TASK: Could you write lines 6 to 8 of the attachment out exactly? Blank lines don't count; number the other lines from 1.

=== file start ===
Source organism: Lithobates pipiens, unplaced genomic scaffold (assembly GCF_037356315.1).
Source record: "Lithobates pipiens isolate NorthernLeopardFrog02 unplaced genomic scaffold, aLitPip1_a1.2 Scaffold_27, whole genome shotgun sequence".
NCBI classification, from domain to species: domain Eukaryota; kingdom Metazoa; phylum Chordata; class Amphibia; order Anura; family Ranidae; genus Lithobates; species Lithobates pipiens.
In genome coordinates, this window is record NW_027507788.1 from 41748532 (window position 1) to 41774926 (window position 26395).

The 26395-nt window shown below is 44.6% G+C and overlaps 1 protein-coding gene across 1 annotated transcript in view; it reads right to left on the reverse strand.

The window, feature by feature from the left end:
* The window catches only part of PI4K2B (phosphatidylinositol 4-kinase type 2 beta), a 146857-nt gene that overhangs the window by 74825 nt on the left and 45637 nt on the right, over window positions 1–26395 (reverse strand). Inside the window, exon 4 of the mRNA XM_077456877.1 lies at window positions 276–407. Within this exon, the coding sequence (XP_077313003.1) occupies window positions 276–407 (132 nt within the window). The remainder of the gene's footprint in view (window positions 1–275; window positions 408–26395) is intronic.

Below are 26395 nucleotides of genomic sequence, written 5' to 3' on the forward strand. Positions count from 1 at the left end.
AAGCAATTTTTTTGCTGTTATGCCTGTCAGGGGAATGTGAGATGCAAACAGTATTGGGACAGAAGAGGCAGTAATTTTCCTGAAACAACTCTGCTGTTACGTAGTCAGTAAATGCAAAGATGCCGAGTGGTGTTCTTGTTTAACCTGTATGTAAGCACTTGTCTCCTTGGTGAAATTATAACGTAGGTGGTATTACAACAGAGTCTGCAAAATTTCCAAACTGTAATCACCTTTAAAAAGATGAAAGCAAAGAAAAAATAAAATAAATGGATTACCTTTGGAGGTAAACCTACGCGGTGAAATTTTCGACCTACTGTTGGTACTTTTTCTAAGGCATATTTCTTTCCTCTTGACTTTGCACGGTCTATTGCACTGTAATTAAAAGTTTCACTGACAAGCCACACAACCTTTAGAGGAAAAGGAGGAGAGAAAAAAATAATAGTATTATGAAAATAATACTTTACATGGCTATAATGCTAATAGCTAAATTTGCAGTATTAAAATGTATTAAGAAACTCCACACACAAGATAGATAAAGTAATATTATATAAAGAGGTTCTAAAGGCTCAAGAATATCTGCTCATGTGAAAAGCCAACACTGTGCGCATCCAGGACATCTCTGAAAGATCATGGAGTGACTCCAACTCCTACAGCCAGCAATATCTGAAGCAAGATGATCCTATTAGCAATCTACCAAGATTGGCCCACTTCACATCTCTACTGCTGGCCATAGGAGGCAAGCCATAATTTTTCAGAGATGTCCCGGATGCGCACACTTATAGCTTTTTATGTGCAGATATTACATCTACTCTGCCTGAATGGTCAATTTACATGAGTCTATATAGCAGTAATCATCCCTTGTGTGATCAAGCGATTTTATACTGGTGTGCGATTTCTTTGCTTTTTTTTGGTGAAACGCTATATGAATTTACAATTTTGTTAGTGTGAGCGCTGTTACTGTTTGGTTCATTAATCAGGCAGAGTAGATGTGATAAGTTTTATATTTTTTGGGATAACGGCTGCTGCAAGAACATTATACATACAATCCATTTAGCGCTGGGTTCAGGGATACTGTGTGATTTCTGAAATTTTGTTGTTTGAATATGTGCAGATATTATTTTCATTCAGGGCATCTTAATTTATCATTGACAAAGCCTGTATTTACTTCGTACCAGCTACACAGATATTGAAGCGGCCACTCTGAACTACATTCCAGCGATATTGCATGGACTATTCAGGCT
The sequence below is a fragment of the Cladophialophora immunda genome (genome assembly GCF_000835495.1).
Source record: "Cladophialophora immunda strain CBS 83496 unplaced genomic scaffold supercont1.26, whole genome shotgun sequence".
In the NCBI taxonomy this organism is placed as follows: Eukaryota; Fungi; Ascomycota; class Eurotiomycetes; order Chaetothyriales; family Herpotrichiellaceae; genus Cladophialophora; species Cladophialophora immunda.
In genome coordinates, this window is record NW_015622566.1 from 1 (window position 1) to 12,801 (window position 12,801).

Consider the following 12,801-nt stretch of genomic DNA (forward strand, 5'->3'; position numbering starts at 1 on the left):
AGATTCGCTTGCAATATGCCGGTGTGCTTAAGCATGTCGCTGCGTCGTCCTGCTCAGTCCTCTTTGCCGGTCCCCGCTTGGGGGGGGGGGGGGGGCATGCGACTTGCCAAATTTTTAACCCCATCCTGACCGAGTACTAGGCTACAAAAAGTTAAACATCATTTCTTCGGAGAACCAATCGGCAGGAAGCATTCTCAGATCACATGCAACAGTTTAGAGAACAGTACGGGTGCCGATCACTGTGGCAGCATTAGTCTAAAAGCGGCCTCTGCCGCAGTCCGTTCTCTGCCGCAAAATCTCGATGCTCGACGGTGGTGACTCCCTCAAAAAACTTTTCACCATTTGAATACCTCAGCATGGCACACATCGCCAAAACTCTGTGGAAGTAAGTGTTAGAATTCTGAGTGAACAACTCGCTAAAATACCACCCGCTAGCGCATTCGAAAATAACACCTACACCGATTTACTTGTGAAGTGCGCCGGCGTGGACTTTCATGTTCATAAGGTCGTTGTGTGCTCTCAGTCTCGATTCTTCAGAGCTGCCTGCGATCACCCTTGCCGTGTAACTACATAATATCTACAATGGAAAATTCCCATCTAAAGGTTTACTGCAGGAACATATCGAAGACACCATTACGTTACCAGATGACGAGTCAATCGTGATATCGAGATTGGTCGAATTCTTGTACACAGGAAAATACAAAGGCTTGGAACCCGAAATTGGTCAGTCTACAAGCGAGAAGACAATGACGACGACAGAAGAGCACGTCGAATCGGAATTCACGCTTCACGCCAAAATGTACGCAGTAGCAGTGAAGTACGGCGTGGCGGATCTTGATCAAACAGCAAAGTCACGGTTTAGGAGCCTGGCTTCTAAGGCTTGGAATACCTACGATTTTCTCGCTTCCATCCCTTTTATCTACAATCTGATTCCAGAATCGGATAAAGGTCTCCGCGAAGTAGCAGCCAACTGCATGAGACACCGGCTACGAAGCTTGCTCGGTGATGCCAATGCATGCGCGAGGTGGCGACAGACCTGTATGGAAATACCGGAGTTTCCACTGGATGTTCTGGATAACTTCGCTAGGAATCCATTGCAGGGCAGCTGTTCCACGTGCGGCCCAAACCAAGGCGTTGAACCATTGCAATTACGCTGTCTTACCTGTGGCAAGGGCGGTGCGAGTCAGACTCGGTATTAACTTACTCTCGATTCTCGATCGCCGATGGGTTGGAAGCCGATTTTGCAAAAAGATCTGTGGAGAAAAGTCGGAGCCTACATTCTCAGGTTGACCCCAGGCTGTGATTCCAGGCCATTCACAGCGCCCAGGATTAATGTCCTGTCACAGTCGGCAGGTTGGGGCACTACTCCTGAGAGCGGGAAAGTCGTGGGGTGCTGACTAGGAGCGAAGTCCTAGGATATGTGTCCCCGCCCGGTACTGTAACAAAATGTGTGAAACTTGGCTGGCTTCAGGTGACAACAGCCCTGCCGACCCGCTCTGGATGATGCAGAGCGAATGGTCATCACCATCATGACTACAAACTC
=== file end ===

The window, feature by feature from the left end:
* The window catches only part of PI4K2B (phosphatidylinositol 4-kinase type 2 beta), a 146857-nt gene that overhangs the window by 74825 nt on the left and 45637 nt on the right, over window positions 1–26395 (reverse strand). Inside the window, exon 4 of the mRNA XM_077456877.1 lies at window positions 276–407. Within this exon, the coding sequence (XP_077313003.1) occupies window positions 276–407 (132 nt within the window). The remainder of the gene's footprint in view (window positions 1–275; window positions 408–26395) is intronic.

Below are 26395 nucleotides of genomic sequence, written 5' to 3' on the forward strand. Positions count from 1 at the left end.